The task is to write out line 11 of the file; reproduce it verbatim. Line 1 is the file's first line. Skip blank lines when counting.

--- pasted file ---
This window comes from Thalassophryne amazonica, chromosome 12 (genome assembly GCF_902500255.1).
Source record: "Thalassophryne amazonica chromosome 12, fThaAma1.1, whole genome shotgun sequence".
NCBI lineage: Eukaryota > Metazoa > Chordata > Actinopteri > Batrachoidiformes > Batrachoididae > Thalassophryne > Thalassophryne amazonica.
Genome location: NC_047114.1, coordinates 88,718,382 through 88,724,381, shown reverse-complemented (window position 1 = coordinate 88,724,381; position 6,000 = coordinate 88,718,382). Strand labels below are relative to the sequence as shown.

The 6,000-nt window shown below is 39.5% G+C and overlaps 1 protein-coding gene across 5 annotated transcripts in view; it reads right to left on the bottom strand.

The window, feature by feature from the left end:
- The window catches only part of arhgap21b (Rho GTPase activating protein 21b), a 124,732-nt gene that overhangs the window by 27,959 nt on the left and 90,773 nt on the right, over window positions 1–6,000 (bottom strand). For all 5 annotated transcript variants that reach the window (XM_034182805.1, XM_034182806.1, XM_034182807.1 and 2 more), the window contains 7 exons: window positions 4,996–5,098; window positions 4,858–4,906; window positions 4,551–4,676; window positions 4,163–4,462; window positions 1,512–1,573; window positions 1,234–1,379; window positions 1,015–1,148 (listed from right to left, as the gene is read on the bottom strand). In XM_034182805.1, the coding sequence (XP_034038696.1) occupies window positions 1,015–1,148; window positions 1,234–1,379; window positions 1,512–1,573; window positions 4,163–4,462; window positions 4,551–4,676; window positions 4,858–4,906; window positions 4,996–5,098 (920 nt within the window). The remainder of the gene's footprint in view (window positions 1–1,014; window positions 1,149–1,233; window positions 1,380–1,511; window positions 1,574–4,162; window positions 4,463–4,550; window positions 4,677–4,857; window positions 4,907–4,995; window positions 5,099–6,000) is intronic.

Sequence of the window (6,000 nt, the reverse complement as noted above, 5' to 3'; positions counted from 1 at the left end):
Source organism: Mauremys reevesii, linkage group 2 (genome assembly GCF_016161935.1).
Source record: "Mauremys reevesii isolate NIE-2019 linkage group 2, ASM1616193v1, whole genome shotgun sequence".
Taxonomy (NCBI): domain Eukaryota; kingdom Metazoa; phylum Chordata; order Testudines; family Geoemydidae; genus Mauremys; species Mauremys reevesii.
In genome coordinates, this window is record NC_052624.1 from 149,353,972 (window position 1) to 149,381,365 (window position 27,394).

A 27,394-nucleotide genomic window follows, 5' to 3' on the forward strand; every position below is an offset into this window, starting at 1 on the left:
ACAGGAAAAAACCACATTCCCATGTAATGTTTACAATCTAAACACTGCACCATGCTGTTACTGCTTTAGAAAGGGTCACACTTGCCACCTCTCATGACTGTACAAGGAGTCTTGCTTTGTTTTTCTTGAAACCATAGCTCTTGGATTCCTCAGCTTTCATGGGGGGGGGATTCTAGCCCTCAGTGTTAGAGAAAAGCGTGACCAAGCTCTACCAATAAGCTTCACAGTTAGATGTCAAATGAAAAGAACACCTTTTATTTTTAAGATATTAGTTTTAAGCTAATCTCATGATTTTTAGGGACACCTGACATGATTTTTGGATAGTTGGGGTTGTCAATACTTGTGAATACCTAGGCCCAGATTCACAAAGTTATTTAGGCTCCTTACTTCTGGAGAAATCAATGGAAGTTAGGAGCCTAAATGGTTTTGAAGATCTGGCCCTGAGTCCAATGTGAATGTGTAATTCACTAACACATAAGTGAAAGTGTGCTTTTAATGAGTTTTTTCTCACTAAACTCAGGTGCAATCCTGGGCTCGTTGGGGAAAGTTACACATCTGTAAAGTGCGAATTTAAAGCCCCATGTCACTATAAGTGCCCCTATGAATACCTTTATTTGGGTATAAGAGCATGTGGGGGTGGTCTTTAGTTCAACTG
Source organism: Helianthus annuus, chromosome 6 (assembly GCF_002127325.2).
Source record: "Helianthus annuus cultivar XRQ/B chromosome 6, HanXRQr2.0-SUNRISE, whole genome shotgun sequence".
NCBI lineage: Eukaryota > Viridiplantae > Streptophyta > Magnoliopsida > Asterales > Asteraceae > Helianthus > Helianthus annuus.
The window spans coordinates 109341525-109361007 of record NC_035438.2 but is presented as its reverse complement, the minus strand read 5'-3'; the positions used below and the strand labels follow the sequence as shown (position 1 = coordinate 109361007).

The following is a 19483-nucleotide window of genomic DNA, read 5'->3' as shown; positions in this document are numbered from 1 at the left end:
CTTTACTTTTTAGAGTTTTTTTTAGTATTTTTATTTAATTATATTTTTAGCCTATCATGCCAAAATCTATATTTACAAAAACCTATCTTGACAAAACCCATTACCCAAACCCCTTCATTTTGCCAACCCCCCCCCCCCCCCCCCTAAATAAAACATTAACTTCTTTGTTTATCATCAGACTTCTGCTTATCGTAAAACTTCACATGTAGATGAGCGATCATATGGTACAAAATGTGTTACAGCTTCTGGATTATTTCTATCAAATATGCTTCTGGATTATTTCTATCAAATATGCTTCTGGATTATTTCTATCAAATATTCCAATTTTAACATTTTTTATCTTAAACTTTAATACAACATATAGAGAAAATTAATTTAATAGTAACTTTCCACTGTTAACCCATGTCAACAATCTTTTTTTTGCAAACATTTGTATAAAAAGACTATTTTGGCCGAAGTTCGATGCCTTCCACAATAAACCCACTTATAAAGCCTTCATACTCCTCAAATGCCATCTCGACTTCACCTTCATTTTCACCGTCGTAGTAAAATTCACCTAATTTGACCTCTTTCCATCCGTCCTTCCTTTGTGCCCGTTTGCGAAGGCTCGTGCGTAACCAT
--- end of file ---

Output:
Taxonomy (NCBI): domain Eukaryota; kingdom Metazoa; phylum Chordata; order Testudines; family Geoemydidae; genus Mauremys; species Mauremys reevesii.